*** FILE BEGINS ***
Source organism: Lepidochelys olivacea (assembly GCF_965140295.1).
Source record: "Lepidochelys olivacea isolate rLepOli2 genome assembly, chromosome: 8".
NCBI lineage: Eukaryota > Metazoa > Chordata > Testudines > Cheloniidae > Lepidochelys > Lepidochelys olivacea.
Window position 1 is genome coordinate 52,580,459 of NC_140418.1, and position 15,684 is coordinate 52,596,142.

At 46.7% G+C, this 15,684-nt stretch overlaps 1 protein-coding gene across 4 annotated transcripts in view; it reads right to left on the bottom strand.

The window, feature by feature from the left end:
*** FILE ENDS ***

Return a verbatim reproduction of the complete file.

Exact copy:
Source organism: Lepidochelys olivacea (assembly GCF_965140295.1).
Source record: "Lepidochelys olivacea isolate rLepOli2 genome assembly, chromosome: 8".
NCBI lineage: Eukaryota > Metazoa > Chordata > Testudines > Cheloniidae > Lepidochelys > Lepidochelys olivacea.
Window position 1 is genome coordinate 52,580,459 of NC_140418.1, and position 15,684 is coordinate 52,596,142.

At 46.7% G+C, this 15,684-nt stretch overlaps 1 protein-coding gene across 4 annotated transcripts in view; it reads right to left on the bottom strand.

The window, feature by feature from the left end: